This is an excerpt of the book Processing Creativity: The Tools, Practices And Habits Used To Make Music You’re Happy With. If you would like to download an excerpt or buy a copy you can do so here.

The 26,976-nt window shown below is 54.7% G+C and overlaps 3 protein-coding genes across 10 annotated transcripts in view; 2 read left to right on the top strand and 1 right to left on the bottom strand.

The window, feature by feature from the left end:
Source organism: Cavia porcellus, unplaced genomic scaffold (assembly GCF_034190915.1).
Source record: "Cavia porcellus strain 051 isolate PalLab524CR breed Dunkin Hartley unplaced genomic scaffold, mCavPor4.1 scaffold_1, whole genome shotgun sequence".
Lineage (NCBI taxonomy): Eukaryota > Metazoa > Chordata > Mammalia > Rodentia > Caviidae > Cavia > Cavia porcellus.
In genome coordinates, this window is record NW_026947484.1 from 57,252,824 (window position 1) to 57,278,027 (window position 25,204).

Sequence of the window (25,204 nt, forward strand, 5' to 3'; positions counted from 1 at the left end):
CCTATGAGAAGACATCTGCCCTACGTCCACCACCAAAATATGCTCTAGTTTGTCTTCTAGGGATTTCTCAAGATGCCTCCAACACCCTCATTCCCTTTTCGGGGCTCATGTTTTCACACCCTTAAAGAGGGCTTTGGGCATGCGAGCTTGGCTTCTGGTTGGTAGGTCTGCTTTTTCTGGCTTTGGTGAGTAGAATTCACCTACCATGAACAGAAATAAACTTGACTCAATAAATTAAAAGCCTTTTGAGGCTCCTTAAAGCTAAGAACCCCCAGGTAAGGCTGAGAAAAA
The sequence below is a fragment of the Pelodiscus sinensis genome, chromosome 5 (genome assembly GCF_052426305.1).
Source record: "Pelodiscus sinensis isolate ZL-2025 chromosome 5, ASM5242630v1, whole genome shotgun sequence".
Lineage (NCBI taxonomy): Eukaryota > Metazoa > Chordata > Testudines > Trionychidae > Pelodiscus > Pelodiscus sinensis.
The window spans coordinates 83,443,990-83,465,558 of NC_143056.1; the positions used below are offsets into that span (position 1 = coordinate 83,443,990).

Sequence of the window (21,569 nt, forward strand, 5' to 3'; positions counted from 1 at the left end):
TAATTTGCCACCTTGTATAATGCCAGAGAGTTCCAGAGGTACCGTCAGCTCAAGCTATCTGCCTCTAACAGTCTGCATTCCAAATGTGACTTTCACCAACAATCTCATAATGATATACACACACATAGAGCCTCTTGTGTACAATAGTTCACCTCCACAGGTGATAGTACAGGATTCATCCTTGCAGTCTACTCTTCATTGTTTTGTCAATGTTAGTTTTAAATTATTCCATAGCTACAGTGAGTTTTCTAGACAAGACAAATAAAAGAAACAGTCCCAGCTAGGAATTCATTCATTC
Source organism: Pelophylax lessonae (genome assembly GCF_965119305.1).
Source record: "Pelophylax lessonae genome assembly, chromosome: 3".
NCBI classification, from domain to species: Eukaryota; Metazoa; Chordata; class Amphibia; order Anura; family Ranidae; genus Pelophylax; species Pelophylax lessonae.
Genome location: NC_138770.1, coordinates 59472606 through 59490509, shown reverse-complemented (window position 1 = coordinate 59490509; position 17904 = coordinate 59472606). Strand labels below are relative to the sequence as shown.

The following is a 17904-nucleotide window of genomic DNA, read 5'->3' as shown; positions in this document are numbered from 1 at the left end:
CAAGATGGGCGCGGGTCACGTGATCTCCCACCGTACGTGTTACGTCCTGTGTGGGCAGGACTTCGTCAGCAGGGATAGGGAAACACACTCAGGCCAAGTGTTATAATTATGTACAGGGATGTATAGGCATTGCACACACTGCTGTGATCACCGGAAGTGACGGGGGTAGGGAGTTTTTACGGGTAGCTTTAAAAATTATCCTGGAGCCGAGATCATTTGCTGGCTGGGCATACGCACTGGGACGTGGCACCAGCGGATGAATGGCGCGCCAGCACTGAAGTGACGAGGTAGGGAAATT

One of the biggest mistakes cynics make when discussing what succeeds on the pop charts is the belief that those producing the music are optimizing it for what “the public wants to hear.” I've yet to meet anyone among the producers and songwriters I've spent time with that knows what the public wants to hear. While many buffoons claim they can hear it ― even the world’s biggest hitmakers like Dr. Luke admit they can’t tell. Instead, they try to make the best version of a song to their own ears. When we talk about commercial music being optimized to appeal to the masses, it’s actually an evolution of musical development that has lead to concise pop formats that appeal to the majority of people.